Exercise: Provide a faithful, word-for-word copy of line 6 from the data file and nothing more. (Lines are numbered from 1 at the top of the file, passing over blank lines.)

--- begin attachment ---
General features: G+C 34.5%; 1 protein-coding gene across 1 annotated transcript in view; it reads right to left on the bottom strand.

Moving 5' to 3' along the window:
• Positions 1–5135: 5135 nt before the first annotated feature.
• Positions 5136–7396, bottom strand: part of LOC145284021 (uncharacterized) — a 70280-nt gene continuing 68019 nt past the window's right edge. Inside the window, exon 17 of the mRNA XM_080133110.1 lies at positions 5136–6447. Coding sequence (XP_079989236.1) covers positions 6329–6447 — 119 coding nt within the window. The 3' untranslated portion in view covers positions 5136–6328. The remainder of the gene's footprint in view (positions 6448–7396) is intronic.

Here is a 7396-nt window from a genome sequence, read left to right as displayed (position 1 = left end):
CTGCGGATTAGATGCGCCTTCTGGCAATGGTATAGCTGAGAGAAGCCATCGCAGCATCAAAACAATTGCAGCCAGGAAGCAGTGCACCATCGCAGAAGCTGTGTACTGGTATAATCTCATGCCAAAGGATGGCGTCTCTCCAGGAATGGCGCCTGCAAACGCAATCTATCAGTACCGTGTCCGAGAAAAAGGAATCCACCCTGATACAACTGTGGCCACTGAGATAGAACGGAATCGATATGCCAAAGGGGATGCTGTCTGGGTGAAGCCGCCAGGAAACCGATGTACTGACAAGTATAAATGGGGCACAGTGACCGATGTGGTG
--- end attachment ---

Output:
CTGCGGATTAGATGCGCCTTCTGGCAATGGTATAGCTGAGAGAAGCCATCGCAGCATCAAAACAATTGCAGCCAGGAAGCAGTGCACCATCGCAGAAGCTGTGTACTGGTATAATCTCATGCCAAAGGATGGCGTCTCTCCAGGAATGGCGCCTGCAAACGCAATCTATCAGTACCGTGTCCGAGAAAAAGGAATCCACCCTGATACAACTGTGGCCACTGAGATAGAACGGAATCGATATGCCAAAGGGGATGCTGTCTGGGTGAAGCCGCCAGGAAACCGATGTACTGACAAGTATAAATGGGGCACAGTGACCGATGTGGTG